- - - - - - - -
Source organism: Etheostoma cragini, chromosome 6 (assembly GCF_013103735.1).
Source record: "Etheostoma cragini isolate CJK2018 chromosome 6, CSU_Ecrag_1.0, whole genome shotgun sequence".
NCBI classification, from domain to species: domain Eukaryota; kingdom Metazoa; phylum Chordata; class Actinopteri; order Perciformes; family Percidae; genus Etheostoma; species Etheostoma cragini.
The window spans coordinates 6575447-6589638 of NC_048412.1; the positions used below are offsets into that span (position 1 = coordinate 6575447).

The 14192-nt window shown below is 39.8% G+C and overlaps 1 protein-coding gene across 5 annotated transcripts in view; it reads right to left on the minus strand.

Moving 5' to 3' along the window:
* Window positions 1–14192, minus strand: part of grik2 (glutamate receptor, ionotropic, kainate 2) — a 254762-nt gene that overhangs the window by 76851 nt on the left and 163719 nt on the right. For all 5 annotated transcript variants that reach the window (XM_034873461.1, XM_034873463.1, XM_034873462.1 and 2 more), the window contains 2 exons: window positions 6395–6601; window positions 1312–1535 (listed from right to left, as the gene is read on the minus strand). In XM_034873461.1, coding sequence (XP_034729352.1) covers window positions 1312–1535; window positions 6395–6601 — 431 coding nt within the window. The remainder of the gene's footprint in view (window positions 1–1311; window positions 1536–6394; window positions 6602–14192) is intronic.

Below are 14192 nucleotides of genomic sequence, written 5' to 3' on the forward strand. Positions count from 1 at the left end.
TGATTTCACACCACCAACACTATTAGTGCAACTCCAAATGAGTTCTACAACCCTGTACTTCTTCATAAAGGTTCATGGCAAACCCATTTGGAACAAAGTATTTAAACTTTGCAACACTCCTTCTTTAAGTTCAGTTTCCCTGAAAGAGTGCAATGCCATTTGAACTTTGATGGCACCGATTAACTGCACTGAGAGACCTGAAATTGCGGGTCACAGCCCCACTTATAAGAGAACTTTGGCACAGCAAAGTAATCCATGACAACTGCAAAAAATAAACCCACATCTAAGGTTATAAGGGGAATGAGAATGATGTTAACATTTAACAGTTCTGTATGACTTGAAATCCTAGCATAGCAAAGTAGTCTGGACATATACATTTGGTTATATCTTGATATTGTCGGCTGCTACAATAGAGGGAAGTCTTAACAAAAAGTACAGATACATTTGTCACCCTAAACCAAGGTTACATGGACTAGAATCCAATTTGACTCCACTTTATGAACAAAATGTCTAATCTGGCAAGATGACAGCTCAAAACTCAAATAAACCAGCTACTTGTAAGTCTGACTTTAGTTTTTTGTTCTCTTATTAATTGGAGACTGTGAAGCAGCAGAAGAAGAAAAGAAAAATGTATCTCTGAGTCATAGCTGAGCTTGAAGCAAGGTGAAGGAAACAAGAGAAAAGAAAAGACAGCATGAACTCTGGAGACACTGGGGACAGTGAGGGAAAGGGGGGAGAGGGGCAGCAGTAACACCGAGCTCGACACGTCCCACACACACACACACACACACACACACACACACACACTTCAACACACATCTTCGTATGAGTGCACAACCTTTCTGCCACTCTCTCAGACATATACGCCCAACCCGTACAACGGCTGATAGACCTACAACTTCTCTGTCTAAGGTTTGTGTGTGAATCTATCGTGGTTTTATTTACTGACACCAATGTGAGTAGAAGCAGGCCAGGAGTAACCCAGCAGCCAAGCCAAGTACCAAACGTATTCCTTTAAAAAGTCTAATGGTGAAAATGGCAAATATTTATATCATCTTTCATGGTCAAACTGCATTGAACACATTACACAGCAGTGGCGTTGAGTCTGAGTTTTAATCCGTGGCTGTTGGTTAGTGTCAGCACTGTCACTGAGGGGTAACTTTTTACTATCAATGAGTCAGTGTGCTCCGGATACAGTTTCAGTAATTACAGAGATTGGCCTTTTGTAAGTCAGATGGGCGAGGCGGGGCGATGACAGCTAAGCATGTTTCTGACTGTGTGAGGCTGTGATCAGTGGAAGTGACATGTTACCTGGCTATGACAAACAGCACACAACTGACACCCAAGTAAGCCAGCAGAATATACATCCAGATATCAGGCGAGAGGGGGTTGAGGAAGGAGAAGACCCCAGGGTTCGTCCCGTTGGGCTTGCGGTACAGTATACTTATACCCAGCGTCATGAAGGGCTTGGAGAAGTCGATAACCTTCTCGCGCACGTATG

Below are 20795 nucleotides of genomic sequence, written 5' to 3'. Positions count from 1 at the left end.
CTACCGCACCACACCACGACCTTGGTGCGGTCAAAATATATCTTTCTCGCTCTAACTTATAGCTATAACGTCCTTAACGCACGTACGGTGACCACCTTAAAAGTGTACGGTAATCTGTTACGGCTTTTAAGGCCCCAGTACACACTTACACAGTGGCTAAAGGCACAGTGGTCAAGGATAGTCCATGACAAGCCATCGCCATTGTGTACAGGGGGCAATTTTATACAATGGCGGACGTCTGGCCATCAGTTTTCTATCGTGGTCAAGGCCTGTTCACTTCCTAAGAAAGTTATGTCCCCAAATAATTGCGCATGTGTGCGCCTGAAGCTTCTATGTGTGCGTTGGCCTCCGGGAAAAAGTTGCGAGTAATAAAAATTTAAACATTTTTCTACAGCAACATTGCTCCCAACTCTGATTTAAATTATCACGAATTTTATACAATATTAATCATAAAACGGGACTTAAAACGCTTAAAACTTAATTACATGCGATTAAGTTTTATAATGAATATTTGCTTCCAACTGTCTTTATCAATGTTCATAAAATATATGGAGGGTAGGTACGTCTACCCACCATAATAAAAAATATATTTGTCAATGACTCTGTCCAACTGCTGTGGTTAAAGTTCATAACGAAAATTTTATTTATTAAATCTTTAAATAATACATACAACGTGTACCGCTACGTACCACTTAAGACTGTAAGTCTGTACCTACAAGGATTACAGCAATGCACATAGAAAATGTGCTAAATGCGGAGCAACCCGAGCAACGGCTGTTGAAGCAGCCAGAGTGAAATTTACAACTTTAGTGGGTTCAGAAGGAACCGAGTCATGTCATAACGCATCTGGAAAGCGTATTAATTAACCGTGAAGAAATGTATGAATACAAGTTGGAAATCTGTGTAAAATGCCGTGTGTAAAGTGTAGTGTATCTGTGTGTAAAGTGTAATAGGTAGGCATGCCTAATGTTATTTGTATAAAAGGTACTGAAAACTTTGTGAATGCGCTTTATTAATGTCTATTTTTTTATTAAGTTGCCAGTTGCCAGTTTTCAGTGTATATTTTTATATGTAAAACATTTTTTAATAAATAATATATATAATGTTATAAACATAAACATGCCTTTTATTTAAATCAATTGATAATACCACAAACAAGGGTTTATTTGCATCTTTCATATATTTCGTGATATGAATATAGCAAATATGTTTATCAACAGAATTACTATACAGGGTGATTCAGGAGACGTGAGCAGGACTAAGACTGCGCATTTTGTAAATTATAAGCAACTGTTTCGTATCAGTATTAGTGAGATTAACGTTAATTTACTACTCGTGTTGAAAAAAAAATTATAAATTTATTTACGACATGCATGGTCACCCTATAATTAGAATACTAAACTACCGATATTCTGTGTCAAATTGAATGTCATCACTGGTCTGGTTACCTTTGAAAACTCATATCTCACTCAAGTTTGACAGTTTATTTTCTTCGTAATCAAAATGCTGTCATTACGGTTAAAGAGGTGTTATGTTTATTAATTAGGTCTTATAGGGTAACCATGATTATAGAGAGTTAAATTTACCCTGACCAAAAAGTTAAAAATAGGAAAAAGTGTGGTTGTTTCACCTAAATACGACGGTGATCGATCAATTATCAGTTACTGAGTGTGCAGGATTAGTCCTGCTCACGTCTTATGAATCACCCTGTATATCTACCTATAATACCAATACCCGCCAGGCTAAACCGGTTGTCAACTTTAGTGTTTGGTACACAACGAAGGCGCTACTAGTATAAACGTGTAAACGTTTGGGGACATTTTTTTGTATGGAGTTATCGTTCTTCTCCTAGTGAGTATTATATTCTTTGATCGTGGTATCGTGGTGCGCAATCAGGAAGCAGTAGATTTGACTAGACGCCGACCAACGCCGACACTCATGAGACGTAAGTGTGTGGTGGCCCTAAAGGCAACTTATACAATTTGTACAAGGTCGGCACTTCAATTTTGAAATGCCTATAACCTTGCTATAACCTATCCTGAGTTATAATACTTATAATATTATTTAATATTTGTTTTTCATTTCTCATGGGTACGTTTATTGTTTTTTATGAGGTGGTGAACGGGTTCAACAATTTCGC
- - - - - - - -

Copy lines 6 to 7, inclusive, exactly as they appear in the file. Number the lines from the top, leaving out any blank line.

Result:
Moving 5' to 3' along the window:
* Window positions 1–14192, minus strand: part of grik2 (glutamate receptor, ionotropic, kainate 2) — a 254762-nt gene that overhangs the window by 76851 nt on the left and 163719 nt on the right. For all 5 annotated transcript variants that reach the window (XM_034873461.1, XM_034873463.1, XM_034873462.1 and 2 more), the window contains 2 exons: window positions 6395–6601; window positions 1312–1535 (listed from right to left, as the gene is read on the minus strand). In XM_034873461.1, coding sequence (XP_034729352.1) covers window positions 1312–1535; window positions 6395–6601 — 431 coding nt within the window. The remainder of the gene's footprint in view (window positions 1–1311; window positions 1536–6394; window positions 6602–14192) is intronic.